Abstract: FR-PO1046

Impact of Cold Ischemia Time, Independent of DGF, on Allograft Outcomes

Session Information

Category: Transplantation

  • 1702 Transplantation: Clinical and Translational

Authors

  • Chiles, Mariana C., Columbia University, New York, New York, United States
  • Nestor, Jordan Gabriela, Columbia University, New York, New York, United States
  • Husain, Syed Ali, Columbia University, New York, New York, United States
  • Crew, Russell J., Columbia University, New York, New York, United States
  • Morris, Heather K., Columbia University, New York, New York, United States
  • Dube, Geoffrey K., Columbia University, New York, New York, United States
  • Patzer, Rachel E., Columbia University, New York, New York, United States
  • Pastan, Stephen O., Columbia University, New York, New York, United States
  • Mohan, Sumit, Columbia University, New York, New York, United States
Background

The rate of deceased donor kidney (DDK) discard is rising in the U.S., and prolonged cold ischemia time (CIT) is a frequently cited reason for discard. Although long CIT is associated with delayed graft function (DGF), the impact of both CIT and DGF on long-term survival is unclear.

Methods

To assess the risks associated with transplanting DDKs that have accrued long CIT, we used Scientific Registry of Transplant Recipients data to perform a paired kidney analysis and evaluated post-transplant death-censored graft failure. From 2000-2015, we identified 5,773 pairs (11,546 kidneys) that had a difference in CIT ≥5 hours, where 1 kidney developed DGF. The kidney from each pair with shorter CIT was included in the “short CIT” group and the kidney with longer CIT was included in the “long CIT” group.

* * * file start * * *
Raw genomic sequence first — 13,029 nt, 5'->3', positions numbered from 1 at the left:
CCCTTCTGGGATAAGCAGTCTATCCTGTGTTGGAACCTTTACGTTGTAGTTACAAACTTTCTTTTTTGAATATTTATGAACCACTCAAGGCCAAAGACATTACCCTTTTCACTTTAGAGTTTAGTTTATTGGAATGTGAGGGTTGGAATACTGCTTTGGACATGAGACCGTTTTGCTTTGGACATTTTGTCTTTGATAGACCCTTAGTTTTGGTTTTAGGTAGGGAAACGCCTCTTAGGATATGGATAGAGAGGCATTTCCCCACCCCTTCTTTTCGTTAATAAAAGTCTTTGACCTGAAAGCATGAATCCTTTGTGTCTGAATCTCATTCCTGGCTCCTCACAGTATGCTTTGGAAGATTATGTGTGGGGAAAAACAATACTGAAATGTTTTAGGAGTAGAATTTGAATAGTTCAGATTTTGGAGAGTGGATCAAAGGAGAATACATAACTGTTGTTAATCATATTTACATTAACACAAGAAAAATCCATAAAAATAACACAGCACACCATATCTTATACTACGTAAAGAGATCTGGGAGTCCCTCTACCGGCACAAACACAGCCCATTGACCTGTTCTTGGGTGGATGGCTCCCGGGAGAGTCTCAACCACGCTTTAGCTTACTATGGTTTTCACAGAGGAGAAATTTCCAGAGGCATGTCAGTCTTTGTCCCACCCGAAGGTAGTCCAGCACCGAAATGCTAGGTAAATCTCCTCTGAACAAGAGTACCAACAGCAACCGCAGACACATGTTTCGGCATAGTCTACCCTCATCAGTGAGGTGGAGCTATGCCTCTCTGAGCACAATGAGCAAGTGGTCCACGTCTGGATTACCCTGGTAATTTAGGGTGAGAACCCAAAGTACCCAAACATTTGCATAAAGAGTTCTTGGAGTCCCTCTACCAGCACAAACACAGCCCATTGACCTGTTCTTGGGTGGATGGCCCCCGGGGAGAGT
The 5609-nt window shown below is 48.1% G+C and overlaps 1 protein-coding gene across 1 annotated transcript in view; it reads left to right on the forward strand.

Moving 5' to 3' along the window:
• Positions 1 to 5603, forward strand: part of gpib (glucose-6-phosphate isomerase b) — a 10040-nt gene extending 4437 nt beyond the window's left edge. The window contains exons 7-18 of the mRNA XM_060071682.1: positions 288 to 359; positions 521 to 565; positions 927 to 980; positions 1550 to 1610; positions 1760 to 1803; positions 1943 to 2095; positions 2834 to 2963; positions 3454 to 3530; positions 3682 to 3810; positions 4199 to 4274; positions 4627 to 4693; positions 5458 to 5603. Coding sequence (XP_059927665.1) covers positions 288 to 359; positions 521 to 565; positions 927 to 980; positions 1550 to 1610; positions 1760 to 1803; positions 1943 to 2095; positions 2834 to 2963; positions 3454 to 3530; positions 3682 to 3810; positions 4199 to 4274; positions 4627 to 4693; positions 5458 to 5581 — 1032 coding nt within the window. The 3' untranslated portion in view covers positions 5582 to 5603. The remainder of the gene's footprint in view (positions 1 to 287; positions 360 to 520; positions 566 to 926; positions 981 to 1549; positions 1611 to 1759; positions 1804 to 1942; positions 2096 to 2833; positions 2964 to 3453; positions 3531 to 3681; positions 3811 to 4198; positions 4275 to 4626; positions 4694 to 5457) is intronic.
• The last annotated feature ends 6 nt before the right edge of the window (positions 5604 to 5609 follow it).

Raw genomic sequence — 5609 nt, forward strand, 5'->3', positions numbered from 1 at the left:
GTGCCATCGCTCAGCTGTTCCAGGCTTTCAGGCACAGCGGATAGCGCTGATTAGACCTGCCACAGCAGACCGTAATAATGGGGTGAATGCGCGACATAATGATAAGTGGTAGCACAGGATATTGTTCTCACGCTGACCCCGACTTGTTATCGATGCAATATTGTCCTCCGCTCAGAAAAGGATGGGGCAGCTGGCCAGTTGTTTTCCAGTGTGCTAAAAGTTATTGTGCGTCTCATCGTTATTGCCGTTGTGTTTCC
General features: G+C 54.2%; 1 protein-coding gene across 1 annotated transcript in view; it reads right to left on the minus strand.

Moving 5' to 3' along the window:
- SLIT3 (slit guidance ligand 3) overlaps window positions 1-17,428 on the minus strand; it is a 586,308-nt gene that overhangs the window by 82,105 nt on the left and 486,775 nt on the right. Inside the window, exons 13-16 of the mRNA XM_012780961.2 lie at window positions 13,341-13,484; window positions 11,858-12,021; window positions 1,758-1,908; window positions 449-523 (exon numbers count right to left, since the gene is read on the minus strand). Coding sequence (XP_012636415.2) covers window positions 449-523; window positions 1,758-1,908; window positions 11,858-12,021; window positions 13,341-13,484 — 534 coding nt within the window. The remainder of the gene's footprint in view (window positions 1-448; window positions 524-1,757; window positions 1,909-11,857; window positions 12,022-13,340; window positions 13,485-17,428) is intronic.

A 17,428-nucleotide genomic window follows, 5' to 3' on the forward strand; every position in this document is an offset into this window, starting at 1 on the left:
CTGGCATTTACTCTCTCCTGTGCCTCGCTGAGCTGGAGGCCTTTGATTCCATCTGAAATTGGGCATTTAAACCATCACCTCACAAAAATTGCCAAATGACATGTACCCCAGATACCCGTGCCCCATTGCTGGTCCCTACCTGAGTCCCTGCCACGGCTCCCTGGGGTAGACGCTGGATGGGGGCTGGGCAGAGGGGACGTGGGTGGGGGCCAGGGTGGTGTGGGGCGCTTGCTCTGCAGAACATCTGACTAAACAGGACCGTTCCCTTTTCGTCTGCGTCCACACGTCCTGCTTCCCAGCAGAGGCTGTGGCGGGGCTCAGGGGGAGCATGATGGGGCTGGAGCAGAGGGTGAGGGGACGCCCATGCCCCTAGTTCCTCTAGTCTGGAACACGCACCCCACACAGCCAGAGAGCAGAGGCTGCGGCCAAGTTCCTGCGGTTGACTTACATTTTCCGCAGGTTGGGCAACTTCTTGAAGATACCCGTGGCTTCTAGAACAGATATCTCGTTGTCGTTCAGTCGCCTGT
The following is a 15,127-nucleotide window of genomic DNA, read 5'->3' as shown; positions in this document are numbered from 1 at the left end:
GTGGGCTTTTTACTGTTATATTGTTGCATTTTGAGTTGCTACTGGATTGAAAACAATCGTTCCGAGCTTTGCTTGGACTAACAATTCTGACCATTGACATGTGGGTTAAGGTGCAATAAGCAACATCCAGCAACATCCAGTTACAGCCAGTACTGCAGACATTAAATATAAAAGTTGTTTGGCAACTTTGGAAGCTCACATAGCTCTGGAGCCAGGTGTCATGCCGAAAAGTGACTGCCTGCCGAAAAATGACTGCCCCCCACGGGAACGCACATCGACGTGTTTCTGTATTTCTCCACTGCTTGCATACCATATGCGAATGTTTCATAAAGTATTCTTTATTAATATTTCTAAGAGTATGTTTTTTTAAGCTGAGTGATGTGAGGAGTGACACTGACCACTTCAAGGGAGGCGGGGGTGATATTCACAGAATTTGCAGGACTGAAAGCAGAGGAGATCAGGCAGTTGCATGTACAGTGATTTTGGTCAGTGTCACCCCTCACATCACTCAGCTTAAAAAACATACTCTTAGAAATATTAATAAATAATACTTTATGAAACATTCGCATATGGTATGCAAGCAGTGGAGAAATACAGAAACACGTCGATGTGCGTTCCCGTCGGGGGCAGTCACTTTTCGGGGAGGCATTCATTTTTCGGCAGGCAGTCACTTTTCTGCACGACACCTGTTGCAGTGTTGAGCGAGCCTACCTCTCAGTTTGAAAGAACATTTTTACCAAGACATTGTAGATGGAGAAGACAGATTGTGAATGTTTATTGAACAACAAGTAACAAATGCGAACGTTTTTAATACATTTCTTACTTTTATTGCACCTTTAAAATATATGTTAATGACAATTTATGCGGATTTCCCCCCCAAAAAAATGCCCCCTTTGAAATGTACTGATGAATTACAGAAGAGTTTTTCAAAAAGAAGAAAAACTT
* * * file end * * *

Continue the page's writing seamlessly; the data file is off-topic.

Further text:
Results

CIT for the long CIT kidneys was 24.8±8.9 hours versus 13.9±7.2 hours for the short CIT group (p<0.001). Long CIT kidneys were more likely to develop DGF (26.0% vs 22.4%, p<0.001). When examining pairs in which at least 1 kidney developed DGF and using the kidneys with short CIT and no DGF as the reference, kidneys that developed DGF had a higher probability of graft failure over the study period regardless of CIT (long CIT with DGF OR=1.87, p<0.001; short CIT with DGF OR=1.81, p<0.001; Figure 1), but kidneys with long CIT had no difference in graft failure (OR 0.98, p=0.71). In multivariable analysis, only recipients who developed DGF (whether with short or long CIT) had a higher risk of allograft failure compared to recipients of short CIT kidneys that did not experience DGF (long CIT with DGF OR=2.07, p<0.001; short CIT with DGF OR=1.98, p<0.001).

Conclusion

Kidneys with longer CIT had a marginally increased incidence of DGF, but long CIT was not associated with increased graft failure after stratifying recipients by DGF development. DGF describes a clinically heterogeneous entity resulting from multiple factors beyond prolonged CIT.

Figure 1

Funding

  • Other U.S. Government Support